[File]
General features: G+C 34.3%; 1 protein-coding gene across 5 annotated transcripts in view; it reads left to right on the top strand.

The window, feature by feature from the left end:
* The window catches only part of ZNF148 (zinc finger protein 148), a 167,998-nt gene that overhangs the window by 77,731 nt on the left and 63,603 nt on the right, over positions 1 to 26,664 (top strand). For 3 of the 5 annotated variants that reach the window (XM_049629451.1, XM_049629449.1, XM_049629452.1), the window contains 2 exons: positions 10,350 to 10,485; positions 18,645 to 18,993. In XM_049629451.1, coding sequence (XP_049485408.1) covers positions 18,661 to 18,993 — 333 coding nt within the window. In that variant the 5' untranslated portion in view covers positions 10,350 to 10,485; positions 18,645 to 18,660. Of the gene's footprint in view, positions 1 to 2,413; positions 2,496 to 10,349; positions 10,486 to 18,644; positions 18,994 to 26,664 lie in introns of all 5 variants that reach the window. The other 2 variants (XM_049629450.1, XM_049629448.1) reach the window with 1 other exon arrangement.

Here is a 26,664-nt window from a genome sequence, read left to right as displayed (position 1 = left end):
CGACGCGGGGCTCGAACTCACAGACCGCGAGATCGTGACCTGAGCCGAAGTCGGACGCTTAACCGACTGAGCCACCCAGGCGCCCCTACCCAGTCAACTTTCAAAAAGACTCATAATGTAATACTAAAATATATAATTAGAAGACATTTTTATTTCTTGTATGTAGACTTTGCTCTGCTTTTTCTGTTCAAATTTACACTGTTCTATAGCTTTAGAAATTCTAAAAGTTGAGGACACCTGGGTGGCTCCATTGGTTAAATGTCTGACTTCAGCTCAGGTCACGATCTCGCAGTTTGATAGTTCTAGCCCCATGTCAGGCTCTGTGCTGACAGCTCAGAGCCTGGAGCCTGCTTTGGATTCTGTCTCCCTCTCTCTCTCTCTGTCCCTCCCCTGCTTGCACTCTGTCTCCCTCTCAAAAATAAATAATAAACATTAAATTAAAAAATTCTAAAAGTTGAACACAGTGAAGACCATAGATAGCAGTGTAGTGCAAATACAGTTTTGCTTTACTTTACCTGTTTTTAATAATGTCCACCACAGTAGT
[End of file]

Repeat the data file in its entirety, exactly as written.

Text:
General features: G+C 34.3%; 1 protein-coding gene across 5 annotated transcripts in view; it reads left to right on the top strand.

The window, feature by feature from the left end:
* The window catches only part of ZNF148 (zinc finger protein 148), a 167,998-nt gene that overhangs the window by 77,731 nt on the left and 63,603 nt on the right, over positions 1 to 26,664 (top strand). For 3 of the 5 annotated variants that reach the window (XM_049629451.1, XM_049629449.1, XM_049629452.1), the window contains 2 exons: positions 10,350 to 10,485; positions 18,645 to 18,993. In XM_049629451.1, coding sequence (XP_049485408.1) covers positions 18,661 to 18,993 — 333 coding nt within the window. In that variant the 5' untranslated portion in view covers positions 10,350 to 10,485; positions 18,645 to 18,660. Of the gene's footprint in view, positions 1 to 2,413; positions 2,496 to 10,349; positions 10,486 to 18,644; positions 18,994 to 26,664 lie in introns of all 5 variants that reach the window. The other 2 variants (XM_049629450.1, XM_049629448.1) reach the window with 1 other exon arrangement.

Here is a 26,664-nt window from a genome sequence, read left to right as displayed (position 1 = left end):
CGACGCGGGGCTCGAACTCACAGACCGCGAGATCGTGACCTGAGCCGAAGTCGGACGCTTAACCGACTGAGCCACCCAGGCGCCCCTACCCAGTCAACTTTCAAAAAGACTCATAATGTAATACTAAAATATATAATTAGAAGACATTTTTATTTCTTGTATGTAGACTTTGCTCTGCTTTTTCTGTTCAAATTTACACTGTTCTATAGCTTTAGAAATTCTAAAAGTTGAGGACACCTGGGTGGCTCCATTGGTTAAATGTCTGACTTCAGCTCAGGTCACGATCTCGCAGTTTGATAGTTCTAGCCCCATGTCAGGCTCTGTGCTGACAGCTCAGAGCCTGGAGCCTGCTTTGGATTCTGTCTCCCTCTCTCTCTCTCTGTCCCTCCCCTGCTTGCACTCTGTCTCCCTCTCAAAAATAAATAATAAACATTAAATTAAAAAATTCTAAAAGTTGAACACAGTGAAGACCATAGATAGCAGTGTAGTGCAAATACAGTTTTGCTTTACTTTACCTGTTTTTAATAATGTCCACCACAGTAGT